The side-effects viewpoint also allows us to make sense of the idea of “state”. Sometimes, a function will produce a value that depends on what the current state of a program is. If the state of a program can be represented by the type
State, then the type
State -> a represents something whose value depends on the current state of the program. If the
State is one thing, then it will return one value, and if the
State is something else, then it will return another value. Then, if a function has the type
a -> (State -> b), that means it takes in some input value and returns an output value that depends on the state of the program.
We can also model things that both read the state of the program and modify it with the
State -> (a, State) type. This will read the state of the program, and return the return value as well as a new state for the program. This sort of side effect is very useful, and when combined with the error-handling capabilities of
Maybe, is essentially a model of what
IO does: it returns a value dependent on the state of the world at the time it is executed, but it can also modify the state of the world and fail for different reasons.
Both of these state-dependent types follow the applicative and monad algebras because applicatives and monads both capture the idea that side effects can often be composed. With the type
State -> (a, State), for example, if we want to compose two functions
g with stateful side effects together in a monadic way, we can simply take the state that the
f produces and feed it as the state into g, creating the illusion that
f really does modify the state of the program before
g is run. Applicatives and monads therefore abstract away handling side effects into the background. This allows us to easily build anything that uses state, from random number generators to parsers.
<*> function from the applicative side of things also composes actions together, though not as obviously (we noted earlier that in the case of
Maybe, if one computation fails, the whole computation fails). You can think of the difference between applicatives and monads in the following way:
- Applicatives compose actions of the form
f (a -> b)and
f (b -> c)together to form an action of the form
f (a -> c)
- Monads compose actions of the form
a -> f band
b -> f ctogether to form an action of the form
a -> f c
Main Idea #7: Applicatives and monads both model running computations in sequence, but monads are more powerful
By composing side effects together, both applicatives and monads are able to run computations in the order that you specify. However, there is an important difference: the way applicatives compose these hybrid side-effect-containers is insensitive to the values inside the containers, while the way monads compose them together depends on those values. When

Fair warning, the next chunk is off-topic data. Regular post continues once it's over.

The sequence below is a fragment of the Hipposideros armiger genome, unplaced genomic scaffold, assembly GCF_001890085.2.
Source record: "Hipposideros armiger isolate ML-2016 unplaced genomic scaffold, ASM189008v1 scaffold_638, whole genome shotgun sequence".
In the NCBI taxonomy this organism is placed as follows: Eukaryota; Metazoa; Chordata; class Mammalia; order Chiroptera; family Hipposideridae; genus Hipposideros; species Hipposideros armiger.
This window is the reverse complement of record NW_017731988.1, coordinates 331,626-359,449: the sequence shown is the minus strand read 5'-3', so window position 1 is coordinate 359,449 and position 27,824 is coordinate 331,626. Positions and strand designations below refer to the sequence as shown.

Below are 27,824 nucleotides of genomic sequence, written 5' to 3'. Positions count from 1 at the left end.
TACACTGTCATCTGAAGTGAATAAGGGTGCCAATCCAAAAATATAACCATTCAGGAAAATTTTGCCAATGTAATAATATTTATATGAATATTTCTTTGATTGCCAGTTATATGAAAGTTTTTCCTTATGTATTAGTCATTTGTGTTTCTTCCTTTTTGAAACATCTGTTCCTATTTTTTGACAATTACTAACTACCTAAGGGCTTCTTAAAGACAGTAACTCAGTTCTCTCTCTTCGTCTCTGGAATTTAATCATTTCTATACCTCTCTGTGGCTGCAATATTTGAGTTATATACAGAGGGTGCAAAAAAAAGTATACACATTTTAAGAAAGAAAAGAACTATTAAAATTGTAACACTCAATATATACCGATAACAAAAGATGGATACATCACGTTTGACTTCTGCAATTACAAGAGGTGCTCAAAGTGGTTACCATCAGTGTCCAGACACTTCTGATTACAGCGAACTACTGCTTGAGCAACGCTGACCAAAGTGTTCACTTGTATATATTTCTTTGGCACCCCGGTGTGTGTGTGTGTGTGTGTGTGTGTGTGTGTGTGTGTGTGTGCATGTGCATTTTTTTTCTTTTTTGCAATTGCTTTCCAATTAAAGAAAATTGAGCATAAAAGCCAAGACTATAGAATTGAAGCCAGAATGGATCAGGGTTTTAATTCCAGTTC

<*> combines a list with 4 items and a list with 7 items, the result will always be a list with 28 items, no matter what items are inside the list. The
(<=<) :: (b -> f c) -> (a -> f b) -> (a -> f c) function, however, allows the input to the second function (
b) to depend on what is inside the output to the first function (
f b), and so we can never be certain as to what the result of composing computations monadically will look like. Allowing this extra dependency makes monads inherently more powerful: while with applicatives you can sequence computations, with monads, you can sequence computations with the additional property that the result of one computation can depend on the result of another computation. In fact, monads have the full power of a Turing machine while applicatives only have the power of a pushdown automaton. However, with applicatives, you can be certain when a computation will fail (it will fail if any of the components fail), while with monads, you may have many, many dependencies and determining when a computation will fail can be literally impossible.
Main Idea #8: Applicatives and monads come with nice syntax
Suppose you have two lists and you want to take the product of every pair of values (where one value in the pair comes from one list and the other value comes from the other list). With applicatives, you can do it like so:
products = (*) <$> [1, 2, 3] <*> [2, 6, 10]
You can put together an arbitrary number of things together using some pure function:
result = (\w x y z -> x + y - z * w) <$> Just 3 <*> Just 10 <*> Nothing <*> Just 25
This works because the
<$> function is actually a combination of
<*> characteristic of the applicative algebra:
(<$>) :: (a -> b) -> (f a -> f b) f <$> x = pure f <*> x